taped

It’s like this: you’re walking through an art center you’ve visited several times, chatting idly as you pass the art work, stopping occasionally to study or share a comment on a particular piece. There’s a Grant Wood, there’s a Hopper, there’s a Mapplethorpe and an O’Keefe. It’s normal, it’s enjoyable, it’s casual and easy, and then you turn a corner and encounter…well, this:

It’s hard to describe. But try to imagine if the xenomorph from Alien and Tolkien’s arachnid nightmare Shelob the Great mated, and the resulting offspring could extrude packing tape. To come across it unexpectedly is wonderful — and I mean wonderful in the earliest definition of the term. It inspired wonder.

And then as you stand there gawking, you realize there’s a person inside it. A person. Inside it. And moving.

It’s an art installation by a collective calling itself Numen / For Use — three industrial designers (from Germany, Austria, and Croatia) who create large-scale, site-specific interactive projects. They’ve done similar tape projects in Melbourne, Paris, and Vienna. This is their first tape installation in the U.S. And it is spectacular.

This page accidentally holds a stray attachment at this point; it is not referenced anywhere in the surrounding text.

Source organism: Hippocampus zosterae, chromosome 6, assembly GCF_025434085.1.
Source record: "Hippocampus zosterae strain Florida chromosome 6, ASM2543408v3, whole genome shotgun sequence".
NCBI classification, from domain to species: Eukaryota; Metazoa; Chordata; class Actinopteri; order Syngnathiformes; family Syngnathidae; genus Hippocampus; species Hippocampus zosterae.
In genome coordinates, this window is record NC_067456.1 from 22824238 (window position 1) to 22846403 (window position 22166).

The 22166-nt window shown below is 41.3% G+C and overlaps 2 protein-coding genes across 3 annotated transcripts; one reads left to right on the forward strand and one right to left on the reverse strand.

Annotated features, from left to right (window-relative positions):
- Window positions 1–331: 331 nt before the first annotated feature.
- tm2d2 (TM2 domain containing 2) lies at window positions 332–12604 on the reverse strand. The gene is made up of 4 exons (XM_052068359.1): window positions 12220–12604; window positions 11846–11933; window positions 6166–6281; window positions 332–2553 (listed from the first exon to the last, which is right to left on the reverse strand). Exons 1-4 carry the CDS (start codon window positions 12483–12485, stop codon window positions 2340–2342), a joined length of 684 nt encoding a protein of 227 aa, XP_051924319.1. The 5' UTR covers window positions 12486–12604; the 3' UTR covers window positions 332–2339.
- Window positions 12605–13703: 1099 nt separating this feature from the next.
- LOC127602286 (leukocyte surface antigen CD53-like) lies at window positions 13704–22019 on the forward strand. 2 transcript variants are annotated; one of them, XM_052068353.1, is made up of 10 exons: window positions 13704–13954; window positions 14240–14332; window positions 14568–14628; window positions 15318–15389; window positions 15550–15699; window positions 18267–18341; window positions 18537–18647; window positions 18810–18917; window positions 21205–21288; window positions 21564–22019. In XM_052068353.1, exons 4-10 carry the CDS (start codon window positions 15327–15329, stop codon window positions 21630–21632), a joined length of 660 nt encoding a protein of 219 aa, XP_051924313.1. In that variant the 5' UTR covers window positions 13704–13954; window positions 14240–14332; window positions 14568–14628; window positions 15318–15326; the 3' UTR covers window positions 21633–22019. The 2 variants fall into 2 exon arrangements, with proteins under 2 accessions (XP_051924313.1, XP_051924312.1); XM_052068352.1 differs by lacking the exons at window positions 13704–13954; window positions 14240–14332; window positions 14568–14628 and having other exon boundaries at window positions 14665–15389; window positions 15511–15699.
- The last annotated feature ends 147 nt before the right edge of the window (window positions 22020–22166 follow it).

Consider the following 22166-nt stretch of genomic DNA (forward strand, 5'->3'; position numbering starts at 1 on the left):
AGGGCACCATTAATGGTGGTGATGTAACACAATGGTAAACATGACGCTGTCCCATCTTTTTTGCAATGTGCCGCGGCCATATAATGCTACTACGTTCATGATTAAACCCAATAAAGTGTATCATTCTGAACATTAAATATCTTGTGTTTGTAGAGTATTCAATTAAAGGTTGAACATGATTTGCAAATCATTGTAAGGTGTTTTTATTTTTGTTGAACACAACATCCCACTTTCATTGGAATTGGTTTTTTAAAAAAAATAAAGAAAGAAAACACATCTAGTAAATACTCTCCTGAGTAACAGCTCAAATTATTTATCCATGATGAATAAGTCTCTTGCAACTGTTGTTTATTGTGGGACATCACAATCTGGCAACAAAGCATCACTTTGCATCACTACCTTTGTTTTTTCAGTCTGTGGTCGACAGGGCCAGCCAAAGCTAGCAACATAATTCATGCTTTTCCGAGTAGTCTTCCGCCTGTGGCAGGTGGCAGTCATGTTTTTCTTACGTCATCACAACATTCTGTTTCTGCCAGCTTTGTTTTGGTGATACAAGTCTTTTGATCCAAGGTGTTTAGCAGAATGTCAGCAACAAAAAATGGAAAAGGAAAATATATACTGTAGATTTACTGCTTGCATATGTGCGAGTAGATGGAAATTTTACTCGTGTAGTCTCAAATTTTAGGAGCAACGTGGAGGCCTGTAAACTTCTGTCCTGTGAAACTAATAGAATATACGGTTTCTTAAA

In this case, Numen / For Use used about 1400 pounds of translucent polypropolene tape to create an object that’s a cross between a giant spider’s web and a cocoon. There’s a single small circular opening in the bottom of the installation through which it can be entered (with the help of a small stairway). Folks can crawl, scoot, wriggle, and worm their way through the installation. At some points, it’s large enough to stand up inside.

On its own, this installation is singularly strange and oddly delightful — but even more strange and wonderful are the reactions of the people. Nobody can look at this without becoming at least momentarily childlike. You want to touch it, to crawl up inside, to wander around beneath it — you want to play with it even as you admire its beauty.

My friend and I spent maybe an hour with it. Then we went for tea. Then came back again for another thirty minutes. And it’s still not enough. We’re going back again today.

It’ll be enchanting and astonishing folks in the I.M. Pei wing of the Des Moines Art Center for the next three months.

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